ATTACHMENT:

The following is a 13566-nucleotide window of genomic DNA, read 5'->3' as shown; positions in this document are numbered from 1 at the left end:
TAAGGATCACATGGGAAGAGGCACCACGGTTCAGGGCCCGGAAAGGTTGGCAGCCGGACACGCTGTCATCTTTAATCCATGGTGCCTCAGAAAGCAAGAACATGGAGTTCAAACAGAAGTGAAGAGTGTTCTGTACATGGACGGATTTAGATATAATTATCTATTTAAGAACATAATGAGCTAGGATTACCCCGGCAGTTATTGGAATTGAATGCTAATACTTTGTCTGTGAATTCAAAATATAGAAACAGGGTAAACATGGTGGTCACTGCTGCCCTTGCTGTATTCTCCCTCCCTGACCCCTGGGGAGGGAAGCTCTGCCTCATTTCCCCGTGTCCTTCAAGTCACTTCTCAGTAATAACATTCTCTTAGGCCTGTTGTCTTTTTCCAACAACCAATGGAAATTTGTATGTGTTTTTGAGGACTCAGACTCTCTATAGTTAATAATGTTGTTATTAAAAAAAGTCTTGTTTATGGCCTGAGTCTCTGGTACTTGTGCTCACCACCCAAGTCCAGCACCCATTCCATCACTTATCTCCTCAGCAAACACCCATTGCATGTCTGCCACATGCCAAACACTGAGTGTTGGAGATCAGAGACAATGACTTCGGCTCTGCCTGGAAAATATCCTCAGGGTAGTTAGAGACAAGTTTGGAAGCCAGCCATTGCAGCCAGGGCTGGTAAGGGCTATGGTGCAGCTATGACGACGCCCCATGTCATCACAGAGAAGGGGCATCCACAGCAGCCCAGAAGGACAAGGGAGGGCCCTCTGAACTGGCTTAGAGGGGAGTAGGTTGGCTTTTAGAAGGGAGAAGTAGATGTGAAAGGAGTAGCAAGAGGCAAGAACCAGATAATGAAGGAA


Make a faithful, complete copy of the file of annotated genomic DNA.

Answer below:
The following is a 13566-nucleotide window of genomic DNA, read 5'->3' as shown; positions in this document are numbered from 1 at the left end:
TAAGGATCACATGGGAAGAGGCACCACGGTTCAGGGCCCGGAAAGGTTGGCAGCCGGACACGCTGTCATCTTTAATCCATGGTGCCTCAGAAAGCAAGAACATGGAGTTCAAACAGAAGTGAAGAGTGTTCTGTACATGGACGGATTTAGATATAATTATCTATTTAAGAACATAATGAGCTAGGATTACCCCGGCAGTTATTGGAATTGAATGCTAATACTTTGTCTGTGAATTCAAAATATAGAAACAGGGTAAACATGGTGGTCACTGCTGCCCTTGCTGTATTCTCCCTCCCTGACCCCTGGGGAGGGAAGCTCTGCCTCATTTCCCCGTGTCCTTCAAGTCACTTCTCAGTAATAACATTCTCTTAGGCCTGTTGTCTTTTTCCAACAACCAATGGAAATTTGTATGTGTTTTTGAGGACTCAGACTCTCTATAGTTAATAATGTTGTTATTAAAAAAAGTCTTGTTTATGGCCTGAGTCTCTGGTACTTGTGCTCACCACCCAAGTCCAGCACCCATTCCATCACTTATCTCCTCAGCAAACACCCATTGCATGTCTGCCACATGCCAAACACTGAGTGTTGGAGATCAGAGACAATGACTTCGGCTCTGCCTGGAAAATATCCTCAGGGTAGTTAGAGACAAGTTTGGAAGCCAGCCATTGCAGCCAGGGCTGGTAAGGGCTATGGTGCAGCTATGACGACGCCCCATGTCATCACAGAGAAGGGGCATCCACAGCAGCCCAGAAGGACAAGGGAGGGCCCTCTGAACTGGCTTAGAGGGGAGTAGGTTGGCTTTTAGAAGGGAGAAGTAGATGTGAAAGGAGTAGCAAGAGGCAAGAACCAGATAATGAAGGAA